Apr 29 2010
ANYONE wondering what David Finlayson has been up to since leaving Glen Carlou last year will have to look past the cellar and the vineyards. It would appear that Finlayson has joined Bruce Jack and Charles Back in the sparsely populated territory inhabited by very good winemakers who also happen to be worth their weight in dried husks as more than competent marketers.
DavidΓò¼├┤Γö£├ºΓö£├╗s skill as winemaker is well-known. He ensured Glen Carlou stayed on the map as one of the Great SA Estates after dad Walter sold the joint to Donald Hess, producing some of the countryΓò¼├┤Γö£├ºΓö£├╗s finest Chardonnays as well as not-too-shabby dollops of Shiraz. An easy-going approach somewhat belies DavidΓò¼├┤Γö£├ºΓö£├╗s keen knowledge of local and international wines, attention to detail in the winemaking process and an admirable willingness to get his hands dirty in the cellar and put in long hours of gut-busting work.
And in the process Γò¼├┤Γö£├ºΓö£Γöñ over a few short years – the Kid has built-up a few brands out of nowhere, brands that would have taken a corporation teams of overpaid consultants to develop.
The base for these brands is Edgebaston, the 22ha spread David owns outside Stellenbosch. Next to LΓò¼├┤Γö£├ºΓö£├╗Avenir, opposite Morgenhof. ╬ô├╢┬╝Γö£├¡He was moonlighting as Edgebaston winemaker while at Glen Carlou, and his first crack at the brand big time came with the Edgebaston GS Cabernet Sauvignon 2005. The wine honours one of South AfricaΓò¼├┤Γö£├ºΓö£├╗s greatest wines, namely the Cabernets made by George Spies, former production head at Stellenbosch Farmers Winery under the label Γò¼├┤Γö£├ºΓö¼├║GSΓò¼├┤Γö£├ºΓö¼├æ.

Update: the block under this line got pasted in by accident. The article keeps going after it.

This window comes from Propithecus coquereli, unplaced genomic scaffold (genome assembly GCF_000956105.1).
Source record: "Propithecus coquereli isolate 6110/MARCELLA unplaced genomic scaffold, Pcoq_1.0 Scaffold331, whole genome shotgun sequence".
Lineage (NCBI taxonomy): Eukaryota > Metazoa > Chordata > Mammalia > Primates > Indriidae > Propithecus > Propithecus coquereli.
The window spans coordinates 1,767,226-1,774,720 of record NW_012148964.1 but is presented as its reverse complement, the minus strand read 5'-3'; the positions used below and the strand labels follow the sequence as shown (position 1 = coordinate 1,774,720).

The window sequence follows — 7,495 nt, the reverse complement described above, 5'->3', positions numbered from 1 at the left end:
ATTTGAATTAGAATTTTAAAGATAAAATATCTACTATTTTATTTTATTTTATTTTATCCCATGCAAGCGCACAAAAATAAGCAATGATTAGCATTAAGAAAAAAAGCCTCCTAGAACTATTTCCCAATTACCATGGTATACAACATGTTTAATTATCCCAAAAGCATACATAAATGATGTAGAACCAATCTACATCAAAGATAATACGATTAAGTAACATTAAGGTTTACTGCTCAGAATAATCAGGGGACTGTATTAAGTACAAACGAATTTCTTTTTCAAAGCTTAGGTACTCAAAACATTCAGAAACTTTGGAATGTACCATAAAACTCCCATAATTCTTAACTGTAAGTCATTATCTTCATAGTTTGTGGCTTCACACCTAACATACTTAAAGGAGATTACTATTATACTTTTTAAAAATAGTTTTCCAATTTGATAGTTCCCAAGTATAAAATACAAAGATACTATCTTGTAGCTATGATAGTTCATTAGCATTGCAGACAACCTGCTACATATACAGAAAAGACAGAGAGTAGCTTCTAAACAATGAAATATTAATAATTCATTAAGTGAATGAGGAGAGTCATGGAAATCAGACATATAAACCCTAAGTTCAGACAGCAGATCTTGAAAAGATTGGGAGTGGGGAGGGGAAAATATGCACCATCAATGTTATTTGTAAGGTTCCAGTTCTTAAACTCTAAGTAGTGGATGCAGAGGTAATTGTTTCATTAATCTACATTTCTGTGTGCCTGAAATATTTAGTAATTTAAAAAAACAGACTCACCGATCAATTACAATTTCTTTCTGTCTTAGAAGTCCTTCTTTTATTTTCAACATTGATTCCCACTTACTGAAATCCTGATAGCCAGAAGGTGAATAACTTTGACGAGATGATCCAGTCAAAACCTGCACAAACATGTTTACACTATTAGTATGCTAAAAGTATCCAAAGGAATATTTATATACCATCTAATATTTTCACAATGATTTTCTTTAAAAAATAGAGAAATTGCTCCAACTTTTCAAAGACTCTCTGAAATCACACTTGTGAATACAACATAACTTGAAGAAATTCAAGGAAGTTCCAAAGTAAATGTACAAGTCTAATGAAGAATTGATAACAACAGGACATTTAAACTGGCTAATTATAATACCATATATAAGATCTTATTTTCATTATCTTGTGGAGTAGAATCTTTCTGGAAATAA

When the Wine Spectator went ballistic over a GS 1968 (the only other vintage was a 1966), David contacted the Spies family and was given their blessing to honour the patriarch with a modern version of the South African classic. In the process the Edgebaston version has become a legend in its own right. (Those who believe in Platter ratings would have noted 5 stars for the 2005.)
Next up was a wine whose label I initially scoffed at. The Pepper Pot. With a rather dodgy sketch of a three-legged African pot. Serious?
The wine, no. A seductive smoky, moreish blend of Tannat and Shiraz and Mourv╬ô├╢┬úΓö¼ΓöÉdre. Rhone in style, but pure, clean accessibility. Delicious. Not up its arse. Accessible. And consumers have found the name and label as tasty, with feverish local and international sales surprising many, including David himself.
The latest from the Edgebaston stable is The Berry Box. And the smart money says this bottle is going to become about as trendy to have on a Sandton or Banty Bay dining table as an iPhone and a set of platinum worry beads.
The wine is a blend of Shiraz, Cabernet Sauvignon, Cabernet Franc, Petit Verdot and Merlot. And the label and the name says it all.
Yes, the bloody thing does taste of berries, so none are going to be used to describe it. But it is a really lovely wine: surprisingly elegant with a dramatic perfume, the kind youΓò¼├┤Γö£├ºΓö£├╗d expect to smell on a Tahitian bridesmaid.
None of this The Jam Jar in-your-face sweet sluttishness. The Berry Box is a real wine, but made with care and attention to detail, shining with radiant grape flavours. An absolute delight to drink.
At around R60 a bottle it is going to fly off the shelves as was the case with The Pepper Pot, presenting David with his next challenge, namely how to up his volumes.
But like any other of his other challenges, mince-meat will be made of this one, and washed down with a glass of Berry Box.